As I spoke about earlier in the week, I’m currently at the DMA Nonprofit conference in Washington DC.
As you can imagine there was a lot of excitement about the presence of Meaghan Burdick, Director of Marketing, Obama for America who was delivering the first morning’s keynote presentation. I had to say I was a little skeptical prior as to how much detail would be shared about the campaign that raised $600m (USD). Yes, you read that right, $600m (USD).
Well, I have to say 'fair play' to Meaghan, she gave us the real lowdown.
In summary Meaghan credited the success of their amazing fundraising accomplishments to the following ingredients:
Investment and risk
Messaging and branding
Let’s face it, these were probably the things, broadly speaking, that we expected to hear. Yet hearing it articulated, from the horses mouth, so to speak - really brought it home for me.
In particular what I loved is the first one: investment and risk. Bingo!
Meaghan was quick to point out that their success didn’t happen overnight, donors and donations didn’t grow on trees. They invested, seriously. In technology, in good people, in office space, in testing. They took some gambles. Some which worked, others which didn’t. But of course more did than didn’t.
The point being that the Obama campaign realized that the 90,000 emails and 30,000 donors they started with at the beginning of 2007 wasn’t going to topple the democratic machine of the Clinton party, which already had significant capital to throw around.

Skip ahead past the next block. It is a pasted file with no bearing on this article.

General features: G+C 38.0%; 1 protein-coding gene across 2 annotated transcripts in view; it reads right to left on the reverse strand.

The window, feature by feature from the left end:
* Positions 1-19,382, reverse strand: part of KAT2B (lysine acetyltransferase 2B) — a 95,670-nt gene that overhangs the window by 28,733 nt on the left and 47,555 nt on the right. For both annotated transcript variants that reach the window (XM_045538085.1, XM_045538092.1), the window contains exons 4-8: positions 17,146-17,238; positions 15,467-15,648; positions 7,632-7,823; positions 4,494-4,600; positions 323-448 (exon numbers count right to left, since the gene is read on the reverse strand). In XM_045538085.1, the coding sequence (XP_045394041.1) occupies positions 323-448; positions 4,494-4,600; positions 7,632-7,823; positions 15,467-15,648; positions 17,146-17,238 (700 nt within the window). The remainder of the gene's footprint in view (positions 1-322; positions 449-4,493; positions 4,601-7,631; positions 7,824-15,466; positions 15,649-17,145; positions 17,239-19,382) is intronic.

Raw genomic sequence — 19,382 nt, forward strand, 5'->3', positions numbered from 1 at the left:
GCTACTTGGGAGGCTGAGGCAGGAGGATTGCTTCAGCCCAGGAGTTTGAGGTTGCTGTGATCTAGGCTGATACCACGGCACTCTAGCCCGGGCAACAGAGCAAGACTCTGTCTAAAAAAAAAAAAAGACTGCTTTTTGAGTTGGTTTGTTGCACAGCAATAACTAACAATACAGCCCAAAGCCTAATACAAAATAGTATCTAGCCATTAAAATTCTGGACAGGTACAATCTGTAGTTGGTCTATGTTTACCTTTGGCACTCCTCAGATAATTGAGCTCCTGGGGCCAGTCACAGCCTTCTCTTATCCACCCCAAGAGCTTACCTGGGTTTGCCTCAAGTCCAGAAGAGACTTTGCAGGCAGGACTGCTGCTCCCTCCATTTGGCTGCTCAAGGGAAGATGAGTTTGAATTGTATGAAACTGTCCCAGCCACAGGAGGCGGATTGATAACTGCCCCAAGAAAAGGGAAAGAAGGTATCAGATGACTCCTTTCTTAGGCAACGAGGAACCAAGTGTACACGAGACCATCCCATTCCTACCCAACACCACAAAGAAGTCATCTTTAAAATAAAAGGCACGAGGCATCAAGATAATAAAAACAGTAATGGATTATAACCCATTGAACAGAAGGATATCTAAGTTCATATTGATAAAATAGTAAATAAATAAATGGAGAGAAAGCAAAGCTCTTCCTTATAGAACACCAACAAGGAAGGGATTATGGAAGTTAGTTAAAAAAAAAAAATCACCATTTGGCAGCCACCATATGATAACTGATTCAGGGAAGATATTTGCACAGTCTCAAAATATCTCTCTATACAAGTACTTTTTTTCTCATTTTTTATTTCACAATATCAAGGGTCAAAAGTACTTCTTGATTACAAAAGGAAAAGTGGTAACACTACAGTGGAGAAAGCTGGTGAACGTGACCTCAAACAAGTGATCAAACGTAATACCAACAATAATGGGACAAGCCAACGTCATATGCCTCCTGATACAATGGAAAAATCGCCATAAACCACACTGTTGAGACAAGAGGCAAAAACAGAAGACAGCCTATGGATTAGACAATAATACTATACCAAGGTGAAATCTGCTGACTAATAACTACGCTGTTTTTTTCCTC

Fast forward less than two years, more than 5,000 staff, a lot of blood, sweat and tears and a multitude of fundraising efforts (including mailing constituents every 2 weeks!) and they had managed to build a list of 13 million email addresses, 3.9m donors, and an extraordinary $600m.
Oh, and their candidate become the President of the United States...
Meaghan talked in detail about messaging and brand and the imperative to keep it consistent, which I blogged about last year. She insisted that it wasn’t about the man himself: it was about the movement and the necessity for change. The key here was to be incredibly disciplined and on message at every touch point with the American people. Be it on the telephone, through the mail, at public addresses and rallies, through to their online efforts.
I think it’s fair to say they did a bloody good job on this one!
We discovered more about the intricacies of what the Obama team did and the thinking behind their coordinated efforts. But for me the first two resonated really strongly in terms of lessons to be applied for nonprofits.
Growth doesn’t (there is always the odd exception) happen without a serious commitment to invest and take informed risks.
Clear and coherent (and usually successful) charities require a certain commitment to ‘sing from the same hymn sheet’ and present a consistent message at all times. It doesn’t mean we shouldn’t tell different stories, but always with an overarching theme about what it is that we are there to do.
A great session, thanks Meaghan. I’m looking forward to your next session at the conference..